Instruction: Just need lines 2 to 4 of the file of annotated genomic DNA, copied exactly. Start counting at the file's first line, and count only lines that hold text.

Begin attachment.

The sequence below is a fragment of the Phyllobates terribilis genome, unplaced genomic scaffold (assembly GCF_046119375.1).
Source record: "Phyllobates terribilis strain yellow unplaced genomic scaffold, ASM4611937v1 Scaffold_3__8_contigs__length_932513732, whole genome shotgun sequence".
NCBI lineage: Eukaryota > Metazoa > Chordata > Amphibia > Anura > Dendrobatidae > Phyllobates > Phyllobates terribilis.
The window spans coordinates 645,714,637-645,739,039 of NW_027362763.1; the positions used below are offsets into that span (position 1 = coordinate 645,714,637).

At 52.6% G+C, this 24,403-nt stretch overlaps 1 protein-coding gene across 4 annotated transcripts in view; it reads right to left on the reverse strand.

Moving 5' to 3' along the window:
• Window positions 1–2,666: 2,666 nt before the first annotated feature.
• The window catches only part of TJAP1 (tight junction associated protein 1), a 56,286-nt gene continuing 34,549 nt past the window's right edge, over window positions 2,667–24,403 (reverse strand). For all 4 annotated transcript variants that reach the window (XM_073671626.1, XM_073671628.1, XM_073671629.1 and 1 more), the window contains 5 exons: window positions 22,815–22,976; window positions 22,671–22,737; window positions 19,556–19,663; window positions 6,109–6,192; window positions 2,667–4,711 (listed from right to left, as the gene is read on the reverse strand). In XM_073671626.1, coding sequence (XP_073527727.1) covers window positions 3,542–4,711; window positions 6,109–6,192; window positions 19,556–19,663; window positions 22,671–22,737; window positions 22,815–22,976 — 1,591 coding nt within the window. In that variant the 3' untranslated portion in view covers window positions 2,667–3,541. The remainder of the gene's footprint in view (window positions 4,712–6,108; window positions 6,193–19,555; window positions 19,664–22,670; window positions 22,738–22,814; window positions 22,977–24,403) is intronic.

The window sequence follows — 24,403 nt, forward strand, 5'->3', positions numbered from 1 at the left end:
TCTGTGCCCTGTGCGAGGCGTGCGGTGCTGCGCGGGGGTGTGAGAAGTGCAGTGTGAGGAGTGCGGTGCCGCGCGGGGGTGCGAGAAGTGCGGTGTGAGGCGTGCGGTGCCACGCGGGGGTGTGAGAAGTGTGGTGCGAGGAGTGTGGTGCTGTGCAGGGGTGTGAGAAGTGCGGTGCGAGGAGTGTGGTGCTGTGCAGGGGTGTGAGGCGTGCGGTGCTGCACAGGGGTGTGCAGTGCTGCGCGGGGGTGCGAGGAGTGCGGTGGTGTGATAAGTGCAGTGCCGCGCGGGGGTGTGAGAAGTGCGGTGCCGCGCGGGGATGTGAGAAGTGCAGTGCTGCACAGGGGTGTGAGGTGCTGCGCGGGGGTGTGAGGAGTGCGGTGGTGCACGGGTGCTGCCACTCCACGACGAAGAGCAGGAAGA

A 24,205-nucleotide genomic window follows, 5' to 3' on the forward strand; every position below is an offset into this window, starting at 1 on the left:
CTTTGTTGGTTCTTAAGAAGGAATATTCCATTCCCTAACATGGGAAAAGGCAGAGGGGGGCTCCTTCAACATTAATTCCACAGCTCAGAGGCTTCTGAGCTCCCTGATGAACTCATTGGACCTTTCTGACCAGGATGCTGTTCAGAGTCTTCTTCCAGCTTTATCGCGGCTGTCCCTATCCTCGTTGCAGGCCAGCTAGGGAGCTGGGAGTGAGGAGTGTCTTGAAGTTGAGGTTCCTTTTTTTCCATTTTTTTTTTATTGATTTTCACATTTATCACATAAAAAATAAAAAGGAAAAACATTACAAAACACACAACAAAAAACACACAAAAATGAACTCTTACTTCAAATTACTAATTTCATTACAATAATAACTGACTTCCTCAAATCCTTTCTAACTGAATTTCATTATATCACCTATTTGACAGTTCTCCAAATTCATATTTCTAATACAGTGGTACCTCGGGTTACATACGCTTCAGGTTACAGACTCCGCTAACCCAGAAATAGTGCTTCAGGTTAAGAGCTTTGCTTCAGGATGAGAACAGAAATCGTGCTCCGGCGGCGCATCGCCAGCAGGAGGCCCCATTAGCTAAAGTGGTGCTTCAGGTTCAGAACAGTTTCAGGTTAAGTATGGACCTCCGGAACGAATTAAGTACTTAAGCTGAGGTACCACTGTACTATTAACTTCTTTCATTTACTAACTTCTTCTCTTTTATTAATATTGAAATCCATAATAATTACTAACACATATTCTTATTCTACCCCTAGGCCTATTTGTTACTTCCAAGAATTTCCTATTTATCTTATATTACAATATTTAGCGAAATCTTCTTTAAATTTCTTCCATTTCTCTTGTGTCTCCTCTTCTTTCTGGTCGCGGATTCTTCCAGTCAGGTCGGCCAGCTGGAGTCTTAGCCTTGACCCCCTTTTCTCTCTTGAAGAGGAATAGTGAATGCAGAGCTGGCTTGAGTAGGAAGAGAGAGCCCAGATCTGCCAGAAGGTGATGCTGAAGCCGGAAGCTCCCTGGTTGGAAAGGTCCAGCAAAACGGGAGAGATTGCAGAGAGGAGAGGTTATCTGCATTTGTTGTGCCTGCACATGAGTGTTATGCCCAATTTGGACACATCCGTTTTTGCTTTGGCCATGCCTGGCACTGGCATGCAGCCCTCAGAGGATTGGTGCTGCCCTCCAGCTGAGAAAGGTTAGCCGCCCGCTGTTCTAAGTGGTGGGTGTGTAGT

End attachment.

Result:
Source record: "Phyllobates terribilis strain yellow unplaced genomic scaffold, ASM4611937v1 Scaffold_3__8_contigs__length_932513732, whole genome shotgun sequence".
NCBI lineage: Eukaryota > Metazoa > Chordata > Amphibia > Anura > Dendrobatidae > Phyllobates > Phyllobates terribilis.
The window spans coordinates 645,714,637-645,739,039 of NW_027362763.1; the positions used below are offsets into that span (position 1 = coordinate 645,714,637).